Minister Lambrecht emphasized that this is now the third agreement in this context represent a milestone in the trilateral cooperation between Germany, Austria and Switzerland in aviation security in the Alpine triangle. Comparable agreements already exist with Belgium and France.
In the run-up to the DACH meeting
The fact that the air forces of Germany, Austria and Switzerland can now support each other in all three airspaces in the event of threats from civil aircraft is an expression of the particularly close cooperation between these three countries, stressed Minister Lambrecht. Therefore, she could not imagine a more appropriate framework for signing the document than before the joint DACH meeting, said the German defense minister. (Source: https://www.defense-aerospace.com/ German Ministry of Defence)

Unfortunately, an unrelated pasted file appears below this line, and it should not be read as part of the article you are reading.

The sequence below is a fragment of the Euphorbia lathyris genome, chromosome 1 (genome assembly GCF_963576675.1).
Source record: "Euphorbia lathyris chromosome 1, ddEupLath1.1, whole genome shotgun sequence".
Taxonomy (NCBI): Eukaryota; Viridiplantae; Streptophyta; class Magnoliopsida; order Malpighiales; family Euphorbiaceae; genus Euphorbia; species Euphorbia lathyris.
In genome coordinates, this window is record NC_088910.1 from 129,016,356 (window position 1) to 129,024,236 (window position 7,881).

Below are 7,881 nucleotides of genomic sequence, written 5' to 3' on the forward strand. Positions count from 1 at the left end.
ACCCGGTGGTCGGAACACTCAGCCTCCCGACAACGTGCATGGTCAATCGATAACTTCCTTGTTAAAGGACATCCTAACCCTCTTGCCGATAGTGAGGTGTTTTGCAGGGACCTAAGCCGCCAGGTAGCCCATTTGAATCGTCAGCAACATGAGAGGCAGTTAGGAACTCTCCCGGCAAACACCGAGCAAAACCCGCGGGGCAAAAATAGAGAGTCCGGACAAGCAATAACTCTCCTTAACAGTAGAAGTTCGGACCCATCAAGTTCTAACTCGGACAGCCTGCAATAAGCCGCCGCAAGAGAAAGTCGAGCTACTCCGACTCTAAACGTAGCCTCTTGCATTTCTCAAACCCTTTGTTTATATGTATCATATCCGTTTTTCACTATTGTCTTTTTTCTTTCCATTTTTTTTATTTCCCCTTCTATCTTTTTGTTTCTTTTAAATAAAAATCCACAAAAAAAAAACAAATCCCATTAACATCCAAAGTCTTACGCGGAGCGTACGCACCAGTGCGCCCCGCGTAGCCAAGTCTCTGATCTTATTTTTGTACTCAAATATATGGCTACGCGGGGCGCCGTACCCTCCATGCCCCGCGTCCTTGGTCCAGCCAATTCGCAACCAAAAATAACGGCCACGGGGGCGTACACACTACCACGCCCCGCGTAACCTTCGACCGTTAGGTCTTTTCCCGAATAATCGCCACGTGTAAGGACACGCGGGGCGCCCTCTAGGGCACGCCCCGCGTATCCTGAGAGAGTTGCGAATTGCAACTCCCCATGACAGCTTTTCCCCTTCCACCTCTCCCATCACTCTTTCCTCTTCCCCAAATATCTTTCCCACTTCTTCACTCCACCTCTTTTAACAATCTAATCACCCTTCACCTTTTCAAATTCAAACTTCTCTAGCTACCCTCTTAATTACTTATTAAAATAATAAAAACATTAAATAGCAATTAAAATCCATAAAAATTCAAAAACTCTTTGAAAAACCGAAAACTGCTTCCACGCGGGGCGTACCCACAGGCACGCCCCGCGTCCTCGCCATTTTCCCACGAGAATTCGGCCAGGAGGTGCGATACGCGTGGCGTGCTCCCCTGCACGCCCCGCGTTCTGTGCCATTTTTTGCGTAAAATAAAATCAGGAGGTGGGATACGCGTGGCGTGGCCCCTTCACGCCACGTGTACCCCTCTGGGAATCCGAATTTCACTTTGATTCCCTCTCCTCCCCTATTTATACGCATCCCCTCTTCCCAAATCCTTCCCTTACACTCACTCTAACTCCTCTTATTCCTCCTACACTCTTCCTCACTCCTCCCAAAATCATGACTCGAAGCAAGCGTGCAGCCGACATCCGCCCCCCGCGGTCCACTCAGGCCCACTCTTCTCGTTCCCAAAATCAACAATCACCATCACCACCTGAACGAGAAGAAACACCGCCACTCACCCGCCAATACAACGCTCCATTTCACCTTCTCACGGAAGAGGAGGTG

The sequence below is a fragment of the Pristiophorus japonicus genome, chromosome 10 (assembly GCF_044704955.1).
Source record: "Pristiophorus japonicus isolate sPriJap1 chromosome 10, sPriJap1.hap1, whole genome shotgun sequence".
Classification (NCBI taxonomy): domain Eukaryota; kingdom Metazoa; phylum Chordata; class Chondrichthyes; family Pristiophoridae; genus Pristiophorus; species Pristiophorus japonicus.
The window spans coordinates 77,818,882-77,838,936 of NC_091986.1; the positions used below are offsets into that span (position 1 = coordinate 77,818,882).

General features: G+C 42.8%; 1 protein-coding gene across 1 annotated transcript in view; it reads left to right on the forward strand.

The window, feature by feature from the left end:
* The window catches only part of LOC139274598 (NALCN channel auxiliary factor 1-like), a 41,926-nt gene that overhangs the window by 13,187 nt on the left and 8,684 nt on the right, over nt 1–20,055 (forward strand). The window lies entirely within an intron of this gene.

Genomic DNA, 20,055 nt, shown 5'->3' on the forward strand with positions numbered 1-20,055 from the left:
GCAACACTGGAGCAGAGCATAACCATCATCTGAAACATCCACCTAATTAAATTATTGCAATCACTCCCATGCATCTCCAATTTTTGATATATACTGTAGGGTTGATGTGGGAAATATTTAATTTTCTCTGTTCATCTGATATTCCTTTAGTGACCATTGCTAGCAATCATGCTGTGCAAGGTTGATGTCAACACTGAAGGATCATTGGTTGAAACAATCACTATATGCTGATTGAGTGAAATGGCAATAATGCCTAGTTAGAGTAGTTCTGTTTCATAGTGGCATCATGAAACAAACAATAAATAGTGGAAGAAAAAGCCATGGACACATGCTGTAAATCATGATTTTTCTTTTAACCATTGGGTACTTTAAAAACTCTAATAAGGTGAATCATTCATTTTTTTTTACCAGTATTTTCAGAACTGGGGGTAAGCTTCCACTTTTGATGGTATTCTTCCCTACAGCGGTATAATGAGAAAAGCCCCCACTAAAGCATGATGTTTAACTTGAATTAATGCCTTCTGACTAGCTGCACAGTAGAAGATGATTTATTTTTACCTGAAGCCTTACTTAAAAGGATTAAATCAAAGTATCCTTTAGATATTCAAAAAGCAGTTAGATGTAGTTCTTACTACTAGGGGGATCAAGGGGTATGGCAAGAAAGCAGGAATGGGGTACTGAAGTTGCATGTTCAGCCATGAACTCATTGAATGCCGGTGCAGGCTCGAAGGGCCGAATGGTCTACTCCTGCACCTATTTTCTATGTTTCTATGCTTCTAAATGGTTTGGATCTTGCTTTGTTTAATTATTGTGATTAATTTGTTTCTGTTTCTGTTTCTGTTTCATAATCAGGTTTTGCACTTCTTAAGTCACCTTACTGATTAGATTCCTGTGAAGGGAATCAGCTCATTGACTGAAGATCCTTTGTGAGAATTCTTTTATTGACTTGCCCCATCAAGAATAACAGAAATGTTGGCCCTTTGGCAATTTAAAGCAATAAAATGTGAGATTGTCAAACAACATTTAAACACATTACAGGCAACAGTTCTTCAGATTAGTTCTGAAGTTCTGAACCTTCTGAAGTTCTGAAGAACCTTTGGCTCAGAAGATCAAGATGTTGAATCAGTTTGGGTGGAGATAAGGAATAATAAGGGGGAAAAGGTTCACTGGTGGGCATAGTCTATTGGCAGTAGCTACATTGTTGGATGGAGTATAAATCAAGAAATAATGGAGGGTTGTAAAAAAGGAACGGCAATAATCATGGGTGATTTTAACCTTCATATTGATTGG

07 Dec 22. British Army fury as soldiers told to give up their Christmas to cover striking workers. ‘Not right’ to expect Armed Forces personnel to fill in for people in public sector who earn more than them, say senior military figures. Soldiers should not be made to give up Christmas to cover for striking NHS workers who earn more than them, senior military figures have told ministers.
The Government is set to rely on hundreds of Armed Forces personnel to stand in for Border Force officers at airports during eight days of strikes this December, and potentially to cover for ambulance drivers and firefighters as well.
But The Telegraph has been told that the military believes it is “not right” for soldiers, who are banned by law from striking themselves, to replace striking public sector workers over the festive season.
Senior members of the Armed Forces are understood to have also warned ministers that the plan risks weakening the “operational capability” of the military to respond to threats.